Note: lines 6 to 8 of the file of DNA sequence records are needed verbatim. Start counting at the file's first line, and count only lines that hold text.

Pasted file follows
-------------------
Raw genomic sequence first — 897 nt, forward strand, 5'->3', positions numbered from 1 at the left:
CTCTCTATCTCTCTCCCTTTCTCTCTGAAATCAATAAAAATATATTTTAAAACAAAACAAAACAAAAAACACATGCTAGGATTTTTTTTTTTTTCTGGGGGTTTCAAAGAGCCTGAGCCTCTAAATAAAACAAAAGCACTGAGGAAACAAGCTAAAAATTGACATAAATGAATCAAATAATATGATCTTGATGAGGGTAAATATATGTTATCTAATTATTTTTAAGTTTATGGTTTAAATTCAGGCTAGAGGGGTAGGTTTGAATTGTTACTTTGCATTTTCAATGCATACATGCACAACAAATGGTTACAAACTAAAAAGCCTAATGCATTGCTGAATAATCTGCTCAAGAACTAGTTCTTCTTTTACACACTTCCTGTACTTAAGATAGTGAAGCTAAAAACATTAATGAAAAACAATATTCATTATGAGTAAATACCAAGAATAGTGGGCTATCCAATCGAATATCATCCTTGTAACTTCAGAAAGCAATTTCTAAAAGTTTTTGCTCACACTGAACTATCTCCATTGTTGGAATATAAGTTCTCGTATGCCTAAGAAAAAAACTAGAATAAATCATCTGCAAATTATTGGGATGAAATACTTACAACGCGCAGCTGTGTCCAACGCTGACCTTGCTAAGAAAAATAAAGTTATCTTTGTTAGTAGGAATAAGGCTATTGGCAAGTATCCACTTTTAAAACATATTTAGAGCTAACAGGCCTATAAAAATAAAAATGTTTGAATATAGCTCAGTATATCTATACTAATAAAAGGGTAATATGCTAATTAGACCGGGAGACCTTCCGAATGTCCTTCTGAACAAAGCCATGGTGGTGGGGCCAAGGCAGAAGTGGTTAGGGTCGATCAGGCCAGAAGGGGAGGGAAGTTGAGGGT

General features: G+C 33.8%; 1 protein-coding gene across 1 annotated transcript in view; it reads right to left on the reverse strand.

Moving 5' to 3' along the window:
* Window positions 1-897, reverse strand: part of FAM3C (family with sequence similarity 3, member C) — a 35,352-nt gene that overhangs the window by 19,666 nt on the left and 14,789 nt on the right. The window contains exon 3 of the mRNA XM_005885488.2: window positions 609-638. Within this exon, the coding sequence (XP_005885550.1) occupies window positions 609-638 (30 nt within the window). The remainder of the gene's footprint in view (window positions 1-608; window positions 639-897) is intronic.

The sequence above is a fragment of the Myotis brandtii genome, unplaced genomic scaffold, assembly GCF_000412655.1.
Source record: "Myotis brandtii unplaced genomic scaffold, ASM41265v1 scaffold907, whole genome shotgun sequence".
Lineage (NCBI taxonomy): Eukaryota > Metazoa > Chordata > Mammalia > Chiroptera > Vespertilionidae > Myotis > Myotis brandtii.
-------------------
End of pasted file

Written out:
The sequence above is a fragment of the Myotis brandtii genome, unplaced genomic scaffold, assembly GCF_000412655.1.
Source record: "Myotis brandtii unplaced genomic scaffold, ASM41265v1 scaffold907, whole genome shotgun sequence".
Lineage (NCBI taxonomy): Eukaryota > Metazoa > Chordata > Mammalia > Chiroptera > Vespertilionidae > Myotis > Myotis brandtii.